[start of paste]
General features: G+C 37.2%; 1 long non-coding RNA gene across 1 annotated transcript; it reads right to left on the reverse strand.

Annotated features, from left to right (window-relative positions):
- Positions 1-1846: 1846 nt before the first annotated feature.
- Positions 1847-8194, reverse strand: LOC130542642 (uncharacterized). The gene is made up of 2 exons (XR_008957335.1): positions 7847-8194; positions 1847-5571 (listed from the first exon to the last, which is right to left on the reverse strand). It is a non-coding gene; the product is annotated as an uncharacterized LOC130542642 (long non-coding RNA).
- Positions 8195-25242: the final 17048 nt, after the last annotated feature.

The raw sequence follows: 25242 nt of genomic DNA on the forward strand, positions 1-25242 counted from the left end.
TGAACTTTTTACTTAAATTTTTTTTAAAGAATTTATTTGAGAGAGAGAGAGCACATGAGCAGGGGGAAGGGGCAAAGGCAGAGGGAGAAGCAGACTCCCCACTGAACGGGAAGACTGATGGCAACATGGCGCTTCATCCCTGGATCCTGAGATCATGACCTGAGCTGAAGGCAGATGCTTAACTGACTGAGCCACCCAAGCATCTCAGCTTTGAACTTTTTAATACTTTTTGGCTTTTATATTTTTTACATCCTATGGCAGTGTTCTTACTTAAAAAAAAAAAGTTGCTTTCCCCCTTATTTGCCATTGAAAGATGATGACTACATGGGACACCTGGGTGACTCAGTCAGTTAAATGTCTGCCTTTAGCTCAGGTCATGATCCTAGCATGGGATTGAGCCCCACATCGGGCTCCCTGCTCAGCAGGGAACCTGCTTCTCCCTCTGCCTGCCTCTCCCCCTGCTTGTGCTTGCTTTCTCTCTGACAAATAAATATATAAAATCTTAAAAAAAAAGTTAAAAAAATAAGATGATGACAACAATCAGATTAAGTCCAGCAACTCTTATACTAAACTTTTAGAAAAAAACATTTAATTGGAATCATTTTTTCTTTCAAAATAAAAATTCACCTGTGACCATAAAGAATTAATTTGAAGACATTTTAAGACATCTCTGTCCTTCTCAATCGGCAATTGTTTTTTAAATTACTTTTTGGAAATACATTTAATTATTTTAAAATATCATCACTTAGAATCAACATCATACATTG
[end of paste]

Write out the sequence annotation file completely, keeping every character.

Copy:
General features: G+C 37.2%; 1 long non-coding RNA gene across 1 annotated transcript; it reads right to left on the reverse strand.

Annotated features, from left to right (window-relative positions):
- Positions 1-1846: 1846 nt before the first annotated feature.
- Positions 1847-8194, reverse strand: LOC130542642 (uncharacterized). The gene is made up of 2 exons (XR_008957335.1): positions 7847-8194; positions 1847-5571 (listed from the first exon to the last, which is right to left on the reverse strand). It is a non-coding gene; the product is annotated as an uncharacterized LOC130542642 (long non-coding RNA).
- Positions 8195-25242: the final 17048 nt, after the last annotated feature.

The raw sequence follows: 25242 nt of genomic DNA on the forward strand, positions 1-25242 counted from the left end.
TGAACTTTTTACTTAAATTTTTTTTAAAGAATTTATTTGAGAGAGAGAGAGCACATGAGCAGGGGGAAGGGGCAAAGGCAGAGGGAGAAGCAGACTCCCCACTGAACGGGAAGACTGATGGCAACATGGCGCTTCATCCCTGGATCCTGAGATCATGACCTGAGCTGAAGGCAGATGCTTAACTGACTGAGCCACCCAAGCATCTCAGCTTTGAACTTTTTAATACTTTTTGGCTTTTATATTTTTTACATCCTATGGCAGTGTTCTTACTTAAAAAAAAAAAGTTGCTTTCCCCCTTATTTGCCATTGAAAGATGATGACTACATGGGACACCTGGGTGACTCAGTCAGTTAAATGTCTGCCTTTAGCTCAGGTCATGATCCTAGCATGGGATTGAGCCCCACATCGGGCTCCCTGCTCAGCAGGGAACCTGCTTCTCCCTCTGCCTGCCTCTCCCCCTGCTTGTGCTTGCTTTCTCTCTGACAAATAAATATATAAAATCTTAAAAAAAAAGTTAAAAAAATAAGATGATGACAACAATCAGATTAAGTCCAGCAACTCTTATACTAAACTTTTAGAAAAAAACATTTAATTGGAATCATTTTTTCTTTCAAAATAAAAATTCACCTGTGACCATAAAGAATTAATTTGAAGACATTTTAAGACATCTCTGTCCTTCTCAATCGGCAATTGTTTTTTAAATTACTTTTTGGAAATACATTTAATTATTTTAAAATATCATCACTTAGAATCAACATCATACATTG